JERUSALEM // Egypt yesterday reportedly helped contain fighting between Israel and militants operating in the Gaza Strip.
The violence killed 10 Palestinians and an Israeli.
A ceasefire brokered by Cairo appeared to take hold even though at least three rockets, which Israel claimed were fired from the Palestinian enclave, landed in Israel soon after the agreement was introduced at 6am yesterday.
About three dozen rockets and mortars launched by Islamic Jihad and a handful of smaller militant organisations rained down on Israeli cities on Saturday and early yesterday.
The attacks reportedly killed a 56-year-old Israeli man who was fleeing for cover in Ashkelon, and came after an Israeli air raid on Saturday that killed five senior members of Islamic Jihad.
The flare-up was the most recent round of fighting that both Israel and Hamas agreed to control. Israel's prime minister, Benjamin Netanyahu, expressed a willingness to abide by the ceasefire despite truculent comments made during his weekly cabinet meeting yesterday.
"We are not being belligerent and do not seek a flare-up but will protect ourselves according to these principles," he said. If "someone comes to kill you, kill him first".
The violence appeared to have been triggered by a long-range Grad missile that was launched from Gaza and struck an area near the Israeli city of Ashdod on Wednesday.
No organisation claimed responsibility for the attack, which marked the end of weeks of uneasy calm between Israel and militant groups in Gaza.
The fighting could complicate the second phase of a prisoner exchange deal between Israel and Hamas.
The first swap this month set free 477 of the 1,027 Palestinians to be returned in exchange for Gilad Shalit, an Israeli soldier who was released after five years in captivity.
The Islamist group, buoyed by support resulting from the prisoner deal, had not claimed responsibility for any of the projectiles fired at Israel.
Political observers and analysts said Hamas's handling of the fighting was designed to appease militant groups, while also preventing an escalation that could undermine its control over Gaza.
Amos Harel and Avi Issacharoff, correspondents for the newspaper Haaretz, wrote yesterday that Hamas's strategy was to let Islamic Jihad rattle its sabres at Israel to salvage its image as a resistance group. Had the lull in the fighting gone on much longer, [Islamic] Jihad risked fading from the public eye in Gaza," they wrote, adding that "for the sake of convenience, Hamas must let Islamic Jihad respond to the killing of its members with rockets, but only for a limited period".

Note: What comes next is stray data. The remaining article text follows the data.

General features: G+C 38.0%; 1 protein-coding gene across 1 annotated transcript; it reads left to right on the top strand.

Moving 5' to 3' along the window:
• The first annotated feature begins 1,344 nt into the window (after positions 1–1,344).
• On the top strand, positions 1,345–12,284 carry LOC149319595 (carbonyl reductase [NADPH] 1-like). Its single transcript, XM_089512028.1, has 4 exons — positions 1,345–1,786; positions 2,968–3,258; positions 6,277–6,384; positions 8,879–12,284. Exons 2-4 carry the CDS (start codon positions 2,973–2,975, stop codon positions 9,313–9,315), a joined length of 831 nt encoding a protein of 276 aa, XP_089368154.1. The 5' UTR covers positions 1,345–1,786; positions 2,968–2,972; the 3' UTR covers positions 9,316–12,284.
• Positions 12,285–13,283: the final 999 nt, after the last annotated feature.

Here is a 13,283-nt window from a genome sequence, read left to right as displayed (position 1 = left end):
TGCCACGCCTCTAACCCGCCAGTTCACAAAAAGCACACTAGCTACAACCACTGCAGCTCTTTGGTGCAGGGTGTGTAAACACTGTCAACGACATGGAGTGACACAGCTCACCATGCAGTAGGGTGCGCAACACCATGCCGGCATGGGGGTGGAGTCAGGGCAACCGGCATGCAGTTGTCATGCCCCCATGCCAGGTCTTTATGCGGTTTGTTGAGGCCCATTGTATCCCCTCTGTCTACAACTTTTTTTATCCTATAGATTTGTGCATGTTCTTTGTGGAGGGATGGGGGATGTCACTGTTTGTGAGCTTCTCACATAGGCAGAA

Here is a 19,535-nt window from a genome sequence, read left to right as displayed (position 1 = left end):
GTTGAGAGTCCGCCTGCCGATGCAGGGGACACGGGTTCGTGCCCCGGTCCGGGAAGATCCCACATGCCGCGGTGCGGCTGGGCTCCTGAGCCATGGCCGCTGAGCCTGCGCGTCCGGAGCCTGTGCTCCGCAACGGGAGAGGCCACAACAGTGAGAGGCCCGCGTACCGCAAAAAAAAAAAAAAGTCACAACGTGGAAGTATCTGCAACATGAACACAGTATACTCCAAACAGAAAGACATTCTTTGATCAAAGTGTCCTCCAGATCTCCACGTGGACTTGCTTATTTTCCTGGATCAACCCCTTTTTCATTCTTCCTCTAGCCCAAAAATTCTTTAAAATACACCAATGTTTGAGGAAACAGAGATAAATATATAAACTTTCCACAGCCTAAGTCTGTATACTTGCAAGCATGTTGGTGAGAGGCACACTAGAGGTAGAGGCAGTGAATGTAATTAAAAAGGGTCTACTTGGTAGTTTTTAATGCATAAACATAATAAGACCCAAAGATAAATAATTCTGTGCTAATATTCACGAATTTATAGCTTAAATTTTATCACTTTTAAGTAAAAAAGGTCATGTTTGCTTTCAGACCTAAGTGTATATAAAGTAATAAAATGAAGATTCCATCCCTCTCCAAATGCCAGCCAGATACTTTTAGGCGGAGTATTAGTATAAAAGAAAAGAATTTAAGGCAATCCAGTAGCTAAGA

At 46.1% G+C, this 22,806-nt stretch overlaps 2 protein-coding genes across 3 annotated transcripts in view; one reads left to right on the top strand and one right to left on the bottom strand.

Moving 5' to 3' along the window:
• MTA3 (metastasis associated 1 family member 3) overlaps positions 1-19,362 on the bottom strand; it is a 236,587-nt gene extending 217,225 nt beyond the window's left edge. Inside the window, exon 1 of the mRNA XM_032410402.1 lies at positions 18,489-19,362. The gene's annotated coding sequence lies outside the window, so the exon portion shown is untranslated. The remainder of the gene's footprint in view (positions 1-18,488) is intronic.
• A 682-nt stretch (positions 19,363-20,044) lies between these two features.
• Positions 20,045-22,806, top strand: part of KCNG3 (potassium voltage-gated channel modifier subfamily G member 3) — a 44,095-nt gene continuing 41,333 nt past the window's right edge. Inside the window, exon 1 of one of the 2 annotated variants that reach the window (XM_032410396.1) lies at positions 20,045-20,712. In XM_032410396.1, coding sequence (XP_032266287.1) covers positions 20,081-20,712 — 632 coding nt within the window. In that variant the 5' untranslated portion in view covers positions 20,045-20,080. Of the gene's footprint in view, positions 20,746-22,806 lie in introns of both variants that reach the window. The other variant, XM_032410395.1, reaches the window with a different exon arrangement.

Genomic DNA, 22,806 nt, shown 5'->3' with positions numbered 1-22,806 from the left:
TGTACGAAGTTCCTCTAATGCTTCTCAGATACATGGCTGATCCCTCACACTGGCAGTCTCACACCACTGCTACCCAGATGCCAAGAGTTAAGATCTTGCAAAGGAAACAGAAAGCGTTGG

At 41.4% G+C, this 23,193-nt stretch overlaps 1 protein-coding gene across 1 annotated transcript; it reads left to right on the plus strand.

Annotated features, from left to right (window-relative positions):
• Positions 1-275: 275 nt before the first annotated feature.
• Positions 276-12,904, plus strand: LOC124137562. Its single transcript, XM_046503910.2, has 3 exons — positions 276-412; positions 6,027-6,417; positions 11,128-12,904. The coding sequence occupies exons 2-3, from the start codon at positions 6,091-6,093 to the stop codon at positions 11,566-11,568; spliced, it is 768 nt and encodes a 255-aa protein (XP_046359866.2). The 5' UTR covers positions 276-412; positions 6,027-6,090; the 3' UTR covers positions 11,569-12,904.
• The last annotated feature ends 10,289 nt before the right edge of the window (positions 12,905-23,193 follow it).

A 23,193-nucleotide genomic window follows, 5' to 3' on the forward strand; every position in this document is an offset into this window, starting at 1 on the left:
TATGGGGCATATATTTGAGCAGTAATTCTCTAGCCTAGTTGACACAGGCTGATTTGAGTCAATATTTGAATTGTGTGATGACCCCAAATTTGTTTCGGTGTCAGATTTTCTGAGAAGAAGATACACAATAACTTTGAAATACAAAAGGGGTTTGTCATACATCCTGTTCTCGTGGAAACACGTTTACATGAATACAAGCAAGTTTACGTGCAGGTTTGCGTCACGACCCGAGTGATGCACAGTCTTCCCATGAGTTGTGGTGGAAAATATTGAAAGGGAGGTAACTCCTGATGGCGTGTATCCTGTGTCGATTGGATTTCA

In August, Hamas seemed to dither about fighting in a brief flare-up that saw Israeli jets kill members of a Gaza-based militant group, the Popular Resistance Committees, following an attack by militants inside Israel that left eight Israelis dead.
The Islamist group was largely believed to have restrained militants from fighting back.
In March, Israel and Hamas traded more deadly salvos after an announcement that Mahmoud Abbas, president of the Palestinian Authority, would be willing to travel to Gaza to reconcile with the Islamist group. Observers said both Israel and Hamas at the time recognised a mutual interest in scuttling the tentative attempt at Palestinian reconciliation and tacitly agreed to exchange mortar and rocket fire - many of which struck uninhabited fields and empty buildings.
The fighting helped bolster the image of Mr Netanyahu, who has come under criticism by right-wing elements for setting free hundreds of Palestinians in the prisoner-exchange deal, said Magid Shihade, a faculty member at the Abu-Lughod Institute for International Studies at Birzeit University.
"It allows Netanyahu to show he's still tough," he said.